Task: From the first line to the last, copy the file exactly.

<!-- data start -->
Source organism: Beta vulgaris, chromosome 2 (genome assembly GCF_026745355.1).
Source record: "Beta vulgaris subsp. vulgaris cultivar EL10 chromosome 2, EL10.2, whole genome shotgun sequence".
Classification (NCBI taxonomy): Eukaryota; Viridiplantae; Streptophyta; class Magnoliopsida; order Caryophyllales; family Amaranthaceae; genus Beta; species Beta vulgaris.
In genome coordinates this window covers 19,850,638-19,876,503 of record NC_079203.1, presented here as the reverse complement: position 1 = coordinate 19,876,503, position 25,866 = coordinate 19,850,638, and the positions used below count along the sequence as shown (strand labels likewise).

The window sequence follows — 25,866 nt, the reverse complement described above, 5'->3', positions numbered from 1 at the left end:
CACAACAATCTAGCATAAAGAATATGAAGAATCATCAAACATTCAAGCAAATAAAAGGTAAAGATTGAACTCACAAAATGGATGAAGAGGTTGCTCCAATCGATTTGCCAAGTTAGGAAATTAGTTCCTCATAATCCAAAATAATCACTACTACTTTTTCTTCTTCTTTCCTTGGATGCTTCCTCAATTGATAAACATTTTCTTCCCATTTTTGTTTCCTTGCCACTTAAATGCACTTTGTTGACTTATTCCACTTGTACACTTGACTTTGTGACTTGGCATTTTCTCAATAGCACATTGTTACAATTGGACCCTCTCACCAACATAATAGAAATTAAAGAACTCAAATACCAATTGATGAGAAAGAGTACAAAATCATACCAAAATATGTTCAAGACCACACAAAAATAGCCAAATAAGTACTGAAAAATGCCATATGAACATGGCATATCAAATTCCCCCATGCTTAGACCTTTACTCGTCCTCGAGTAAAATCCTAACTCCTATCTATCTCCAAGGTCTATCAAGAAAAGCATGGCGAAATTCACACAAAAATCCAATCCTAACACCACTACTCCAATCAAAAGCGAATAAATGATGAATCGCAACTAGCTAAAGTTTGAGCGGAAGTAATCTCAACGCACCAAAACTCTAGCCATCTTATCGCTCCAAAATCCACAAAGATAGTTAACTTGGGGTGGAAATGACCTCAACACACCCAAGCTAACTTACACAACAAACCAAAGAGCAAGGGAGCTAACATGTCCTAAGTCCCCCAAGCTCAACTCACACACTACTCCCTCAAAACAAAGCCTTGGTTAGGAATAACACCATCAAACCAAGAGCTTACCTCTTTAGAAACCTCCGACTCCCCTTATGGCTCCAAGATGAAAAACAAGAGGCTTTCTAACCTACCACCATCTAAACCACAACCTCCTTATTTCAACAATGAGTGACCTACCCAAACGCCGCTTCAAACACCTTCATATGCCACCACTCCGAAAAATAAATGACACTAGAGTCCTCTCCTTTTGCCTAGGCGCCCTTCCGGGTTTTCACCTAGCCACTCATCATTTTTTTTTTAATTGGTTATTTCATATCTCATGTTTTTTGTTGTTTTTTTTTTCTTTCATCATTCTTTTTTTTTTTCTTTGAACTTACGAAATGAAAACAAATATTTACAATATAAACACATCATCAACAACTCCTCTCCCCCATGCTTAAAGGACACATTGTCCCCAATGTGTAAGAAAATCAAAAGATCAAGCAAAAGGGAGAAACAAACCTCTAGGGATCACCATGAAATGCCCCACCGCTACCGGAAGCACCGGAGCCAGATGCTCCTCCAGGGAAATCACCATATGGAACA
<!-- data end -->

Source organism: Beta vulgaris, chromosome 2 (genome assembly GCF_026745355.1).
Source record: "Beta vulgaris subsp. vulgaris cultivar EL10 chromosome 2, EL10.2, whole genome shotgun sequence".
Classification (NCBI taxonomy): Eukaryota; Viridiplantae; Streptophyta; class Magnoliopsida; order Caryophyllales; family Amaranthaceae; genus Beta; species Beta vulgaris.
In genome coordinates this window covers 19,850,638-19,876,503 of record NC_079203.1, presented here as the reverse complement: position 1 = coordinate 19,876,503, position 25,866 = coordinate 19,850,638, and the positions used below count along the sequence as shown (strand labels likewise).

The window sequence follows — 25,866 nt, the reverse complement described above, 5'->3', positions numbered from 1 at the left end:
CACAACAATCTAGCATAAAGAATATGAAGAATCATCAAACATTCAAGCAAATAAAAGGTAAAGATTGAACTCACAAAATGGATGAAGAGGTTGCTCCAATCGATTTGCCAAGTTAGGAAATTAGTTCCTCATAATCCAAAATAATCACTACTACTTTTTCTTCTTCTTTCCTTGGATGCTTCCTCAATTGATAAACATTTTCTTCCCATTTTTGTTTCCTTGCCACTTAAATGCACTTTGTTGACTTATTCCACTTGTACACTTGACTTTGTGACTTGGCATTTTCTCAATAGCACATTGTTACAATTGGACCCTCTCACCAACATAATAGAAATTAAAGAACTCAAATACCAATTGATGAGAAAGAGTACAAAATCATACCAAAATATGTTCAAGACCACACAAAAATAGCCAAATAAGTACTGAAAAATGCCATATGAACATGGCATATCAAATTCCCCCATGCTTAGACCTTTACTCGTCCTCGAGTAAAATCCTAACTCCTATCTATCTCCAAGGTCTATCAAGAAAAGCATGGCGAAATTCACACAAAAATCCAATCCTAACACCACTACTCCAATCAAAAGCGAATAAATGATGAATCGCAACTAGCTAAAGTTTGAGCGGAAGTAATCTCAACGCACCAAAACTCTAGCCATCTTATCGCTCCAAAATCCACAAAGATAGTTAACTTGGGGTGGAAATGACCTCAACACACCCAAGCTAACTTACACAACAAACCAAAGAGCAAGGGAGCTAACATGTCCTAAGTCCCCCAAGCTCAACTCACACACTACTCCCTCAAAACAAAGCCTTGGTTAGGAATAACACCATCAAACCAAGAGCTTACCTCTTTAGAAACCTCCGACTCCCCTTATGGCTCCAAGATGAAAAACAAGAGGCTTTCTAACCTACCACCATCTAAACCACAACCTCCTTATTTCAACAATGAGTGACCTACCCAAACGCCGCTTCAAACACCTTCATATGCCACCACTCCGAAAAATAAATGACACTAGAGTCCTCTCCTTTTGCCTAGGCGCCCTTCCGGGTTTTCACCTAGCCACTCATCATTTTTTTTTTAATTGGTTATTTCATATCTCATGTTTTTTGTTGTTTTTTTTTTCTTTCATCATTCTTTTTTTTTTTCTTTGAACTTACGAAATGAAAACAAATATTTACAATATAAACACATCATCAACAACTCCTCTCCCCCATGCTTAAAGGACACATTGTCCCCAATGTGTAAGAAAATCAAAAGATCAAGCAAAAGGGAGAAACAAACCTCTAGGGATCACCATGAAATGCCCCACCGCTACCGGAAGCACCGGAGCCAGATGCTCCTCCAGGGAAATCACCATATGGAACA